One of the most accomplished debut novels I’ve read, The Drowning Pool’s now-wave narrative, historical story arcs and subtext of gender politics through the ages presents a fully formed, confidently voiced entrance into the world of fiction of any genre. With none of the style finding Bambi-steps and plot-wobbles that usually dilute the early works of established authors. It is a pitch-perfect read for a wild, wind-whipped, wintry evening. A black Jackanory, that at its ghostliest moments will trace a line of grave-cold fingernails down your spine, and one of the few books-at-bedtime that has genuinely given me a fidgety night’s sleep.

Tuesday 6th December 2011: Syd Moore will be in conversation with Dave Collins on the Radio Podrophenia programme on Chance Radio (
Listen live from 9pm or catch up with the programme after broadcast on iTunes.


In addition to being a regular contributor to both the webzine and print editions of Plectrum-The Cultural Pick, Dave Collins is editor of the blog, Planet Mondo, and also presents the programme, Radio Podrophenia, with co-host, Piley, on Chance Radio every Tuesday from 9pm. Following the live broadcast each episode of Radio Podrophenia is available on iTunes (search under, ‘Podrophenia’).


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Book Review: Everything Beautiful Began After – Simon Van Booy


(Beautiful Books) Hardback £15.99; ebook £12.99

Reviewed by Guy Sangster Adams

At first one is struck by the sheer beauty of the words. Words that combine poetically and often with seemingly abstract imagery into sentences that feel like the most delicate threads that should be reread and savoured for their own protection. The story seems secondary to the desire to maintain the feeling they engender, but the only way to do that is to keep reading. In so doing, one is almost unaware of the degree to which one is being drawn into the narrative, so gently and sensuously do the sentences envelop one.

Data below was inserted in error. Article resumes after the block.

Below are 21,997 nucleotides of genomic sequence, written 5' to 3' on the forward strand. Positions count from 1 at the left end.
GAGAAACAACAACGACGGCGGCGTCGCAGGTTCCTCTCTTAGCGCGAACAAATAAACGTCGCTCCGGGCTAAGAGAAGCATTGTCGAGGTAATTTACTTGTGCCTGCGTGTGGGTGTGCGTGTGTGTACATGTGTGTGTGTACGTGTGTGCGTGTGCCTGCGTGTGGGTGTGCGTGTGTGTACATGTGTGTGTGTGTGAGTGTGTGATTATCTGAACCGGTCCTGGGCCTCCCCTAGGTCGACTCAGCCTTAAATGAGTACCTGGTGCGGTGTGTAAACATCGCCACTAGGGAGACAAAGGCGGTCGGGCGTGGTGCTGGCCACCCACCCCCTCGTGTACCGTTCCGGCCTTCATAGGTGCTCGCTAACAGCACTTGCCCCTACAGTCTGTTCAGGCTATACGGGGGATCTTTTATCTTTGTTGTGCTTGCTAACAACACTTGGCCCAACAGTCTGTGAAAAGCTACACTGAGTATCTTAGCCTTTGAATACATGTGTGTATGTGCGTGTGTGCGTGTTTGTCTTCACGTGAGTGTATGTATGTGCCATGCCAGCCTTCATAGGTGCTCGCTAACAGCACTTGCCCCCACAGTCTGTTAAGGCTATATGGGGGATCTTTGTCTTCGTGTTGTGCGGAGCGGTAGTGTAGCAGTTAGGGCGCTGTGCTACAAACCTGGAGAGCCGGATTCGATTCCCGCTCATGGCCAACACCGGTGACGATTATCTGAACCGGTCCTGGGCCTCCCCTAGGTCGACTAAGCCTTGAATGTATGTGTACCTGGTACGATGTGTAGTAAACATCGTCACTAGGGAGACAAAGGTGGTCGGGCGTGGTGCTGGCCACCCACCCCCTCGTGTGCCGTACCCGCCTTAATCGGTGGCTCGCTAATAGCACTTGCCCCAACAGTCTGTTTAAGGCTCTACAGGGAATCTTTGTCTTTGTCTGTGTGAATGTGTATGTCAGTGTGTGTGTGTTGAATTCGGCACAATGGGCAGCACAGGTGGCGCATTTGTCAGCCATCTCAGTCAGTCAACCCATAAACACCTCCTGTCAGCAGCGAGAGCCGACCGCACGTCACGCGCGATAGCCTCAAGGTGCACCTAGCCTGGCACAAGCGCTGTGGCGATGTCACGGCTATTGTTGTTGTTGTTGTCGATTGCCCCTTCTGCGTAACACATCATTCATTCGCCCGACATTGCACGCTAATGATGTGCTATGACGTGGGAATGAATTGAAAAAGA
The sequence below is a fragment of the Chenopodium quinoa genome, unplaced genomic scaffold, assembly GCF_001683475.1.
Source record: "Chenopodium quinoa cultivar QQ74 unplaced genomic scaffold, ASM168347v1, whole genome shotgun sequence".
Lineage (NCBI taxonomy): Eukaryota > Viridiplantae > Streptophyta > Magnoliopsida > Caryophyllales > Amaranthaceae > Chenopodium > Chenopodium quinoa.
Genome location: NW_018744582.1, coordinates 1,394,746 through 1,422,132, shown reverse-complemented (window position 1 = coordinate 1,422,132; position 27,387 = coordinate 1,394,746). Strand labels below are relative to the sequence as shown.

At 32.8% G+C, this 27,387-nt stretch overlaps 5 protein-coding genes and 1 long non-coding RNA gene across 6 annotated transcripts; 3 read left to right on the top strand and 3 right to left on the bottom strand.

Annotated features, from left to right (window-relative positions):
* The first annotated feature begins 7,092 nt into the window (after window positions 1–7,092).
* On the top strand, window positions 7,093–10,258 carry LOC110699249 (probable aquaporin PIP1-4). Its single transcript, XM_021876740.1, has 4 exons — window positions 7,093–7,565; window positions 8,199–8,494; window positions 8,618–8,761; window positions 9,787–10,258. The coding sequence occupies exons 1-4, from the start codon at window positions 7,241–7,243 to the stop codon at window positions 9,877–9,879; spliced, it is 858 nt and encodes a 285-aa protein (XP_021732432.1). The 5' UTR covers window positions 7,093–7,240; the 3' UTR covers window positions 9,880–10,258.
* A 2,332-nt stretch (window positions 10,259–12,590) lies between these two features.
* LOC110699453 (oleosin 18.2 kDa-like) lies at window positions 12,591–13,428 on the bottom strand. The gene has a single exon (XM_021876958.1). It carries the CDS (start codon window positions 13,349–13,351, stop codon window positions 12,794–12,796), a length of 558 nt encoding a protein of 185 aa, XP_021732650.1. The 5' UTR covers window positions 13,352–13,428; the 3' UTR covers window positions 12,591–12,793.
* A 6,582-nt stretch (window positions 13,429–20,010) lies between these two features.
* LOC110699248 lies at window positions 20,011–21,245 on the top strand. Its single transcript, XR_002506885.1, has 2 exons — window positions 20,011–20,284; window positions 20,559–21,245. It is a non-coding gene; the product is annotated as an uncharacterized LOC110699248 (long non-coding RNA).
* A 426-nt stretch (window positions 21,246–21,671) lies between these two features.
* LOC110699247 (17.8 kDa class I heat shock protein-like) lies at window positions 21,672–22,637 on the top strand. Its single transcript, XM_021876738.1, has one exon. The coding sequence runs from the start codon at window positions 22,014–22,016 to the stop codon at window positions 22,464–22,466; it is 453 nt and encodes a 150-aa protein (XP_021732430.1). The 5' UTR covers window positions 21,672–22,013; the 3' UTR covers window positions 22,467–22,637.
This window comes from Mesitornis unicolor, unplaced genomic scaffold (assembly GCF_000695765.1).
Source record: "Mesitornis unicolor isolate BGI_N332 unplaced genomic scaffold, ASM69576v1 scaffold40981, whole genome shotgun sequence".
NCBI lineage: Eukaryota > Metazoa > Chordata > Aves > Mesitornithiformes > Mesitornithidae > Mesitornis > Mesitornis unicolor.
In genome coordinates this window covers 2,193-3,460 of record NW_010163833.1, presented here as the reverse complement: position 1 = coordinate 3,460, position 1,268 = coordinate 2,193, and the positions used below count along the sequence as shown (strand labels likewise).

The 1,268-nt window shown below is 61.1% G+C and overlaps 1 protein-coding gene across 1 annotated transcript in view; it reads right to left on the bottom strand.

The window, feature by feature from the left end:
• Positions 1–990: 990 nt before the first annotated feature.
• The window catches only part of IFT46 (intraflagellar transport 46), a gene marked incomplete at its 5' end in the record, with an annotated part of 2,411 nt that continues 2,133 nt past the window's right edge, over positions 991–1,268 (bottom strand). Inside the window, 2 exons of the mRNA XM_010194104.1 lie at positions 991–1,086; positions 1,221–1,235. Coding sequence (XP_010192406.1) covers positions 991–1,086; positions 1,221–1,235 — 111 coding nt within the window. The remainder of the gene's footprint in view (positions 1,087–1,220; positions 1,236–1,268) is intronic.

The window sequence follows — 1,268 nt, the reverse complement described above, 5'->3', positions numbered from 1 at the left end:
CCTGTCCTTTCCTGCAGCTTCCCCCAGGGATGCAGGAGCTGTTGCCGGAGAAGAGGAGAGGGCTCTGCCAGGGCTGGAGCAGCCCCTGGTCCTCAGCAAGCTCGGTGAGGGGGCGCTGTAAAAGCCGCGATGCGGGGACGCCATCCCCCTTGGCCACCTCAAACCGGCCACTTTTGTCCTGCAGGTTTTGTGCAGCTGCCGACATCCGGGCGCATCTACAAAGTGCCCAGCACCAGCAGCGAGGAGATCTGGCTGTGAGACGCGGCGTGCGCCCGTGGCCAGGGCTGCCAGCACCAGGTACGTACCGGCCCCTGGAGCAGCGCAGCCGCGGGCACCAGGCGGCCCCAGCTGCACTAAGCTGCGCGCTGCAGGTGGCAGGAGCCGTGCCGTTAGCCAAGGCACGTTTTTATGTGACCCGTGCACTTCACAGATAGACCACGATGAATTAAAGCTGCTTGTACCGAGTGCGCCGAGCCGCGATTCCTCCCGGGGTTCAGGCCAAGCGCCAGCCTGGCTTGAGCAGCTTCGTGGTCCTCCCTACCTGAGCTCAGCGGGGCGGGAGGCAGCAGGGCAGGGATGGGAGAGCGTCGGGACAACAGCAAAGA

However, when tragedy befalls the characters half way through the book, following the anger one feels with Simon Van Booy for not only turning the lives of Rebecca, George, and Henry upside down, but also one’s own, realisation dawns as one picks up the book thrown to one side in an effort to break the skein in which he has enmeshed you, that he has you well and truly caught on the hook at the end of those threads. The desire to keep reading is underscored by the fear of how it would feel to go cold turkey at that point such is one’s addiction to the book. Thankfully, although sadness does remain, as the second half of the story unfolds, hope is restored so fully to both the characters and the reader, that like them one does feel better equipped to embrace the future.

Haunted by events in their childhoods, the three lost and lonely protagonists have come to Athens, Greece, from three different countries and ostensibly with three different intentions: French artist, Rebecca, to paint, American expert in ancient languages, George, to translate, and English archaeologist, Henry, to dig. As their lives intertwine, their love for, and dependency upon each other grows, and in the streets of modern Athens and amidst the ruins of Ancient Greece, to further that love they begin to excavate and make sense of their own pasts, ultimately creating the means for independence and redemption.